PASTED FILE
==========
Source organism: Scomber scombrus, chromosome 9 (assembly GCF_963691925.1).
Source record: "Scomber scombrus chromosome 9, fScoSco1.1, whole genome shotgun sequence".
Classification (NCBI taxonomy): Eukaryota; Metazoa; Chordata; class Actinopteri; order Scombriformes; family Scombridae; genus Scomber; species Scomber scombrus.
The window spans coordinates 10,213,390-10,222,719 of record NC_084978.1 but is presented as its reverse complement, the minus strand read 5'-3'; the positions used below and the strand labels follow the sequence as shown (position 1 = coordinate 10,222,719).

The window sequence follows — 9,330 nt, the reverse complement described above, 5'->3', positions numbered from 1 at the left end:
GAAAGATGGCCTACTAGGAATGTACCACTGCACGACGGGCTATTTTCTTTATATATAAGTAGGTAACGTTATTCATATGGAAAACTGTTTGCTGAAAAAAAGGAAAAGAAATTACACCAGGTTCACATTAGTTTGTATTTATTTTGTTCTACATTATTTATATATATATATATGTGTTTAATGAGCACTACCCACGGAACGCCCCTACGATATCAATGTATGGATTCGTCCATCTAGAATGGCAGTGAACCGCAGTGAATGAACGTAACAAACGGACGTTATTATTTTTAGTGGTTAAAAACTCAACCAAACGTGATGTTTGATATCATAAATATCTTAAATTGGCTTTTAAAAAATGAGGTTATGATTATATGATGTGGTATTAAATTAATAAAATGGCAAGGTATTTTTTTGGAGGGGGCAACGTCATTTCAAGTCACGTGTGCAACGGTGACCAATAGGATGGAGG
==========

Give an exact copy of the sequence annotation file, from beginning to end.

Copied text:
Source organism: Scomber scombrus, chromosome 9 (assembly GCF_963691925.1).
Source record: "Scomber scombrus chromosome 9, fScoSco1.1, whole genome shotgun sequence".
Classification (NCBI taxonomy): Eukaryota; Metazoa; Chordata; class Actinopteri; order Scombriformes; family Scombridae; genus Scomber; species Scomber scombrus.
The window spans coordinates 10,213,390-10,222,719 of record NC_084978.1 but is presented as its reverse complement, the minus strand read 5'-3'; the positions used below and the strand labels follow the sequence as shown (position 1 = coordinate 10,222,719).

The window sequence follows — 9,330 nt, the reverse complement described above, 5'->3', positions numbered from 1 at the left end:
GAAAGATGGCCTACTAGGAATGTACCACTGCACGACGGGCTATTTTCTTTATATATAAGTAGGTAACGTTATTCATATGGAAAACTGTTTGCTGAAAAAAAGGAAAAGAAATTACACCAGGTTCACATTAGTTTGTATTTATTTTGTTCTACATTATTTATATATATATATATGTGTTTAATGAGCACTACCCACGGAACGCCCCTACGATATCAATGTATGGATTCGTCCATCTAGAATGGCAGTGAACCGCAGTGAATGAACGTAACAAACGGACGTTATTATTTTTAGTGGTTAAAAACTCAACCAAACGTGATGTTTGATATCATAAATATCTTAAATTGGCTTTTAAAAAATGAGGTTATGATTATATGATGTGGTATTAAATTAATAAAATGGCAAGGTATTTTTTTGGAGGGGGCAACGTCATTTCAAGTCACGTGTGCAACGGTGACCAATAGGATGGAGG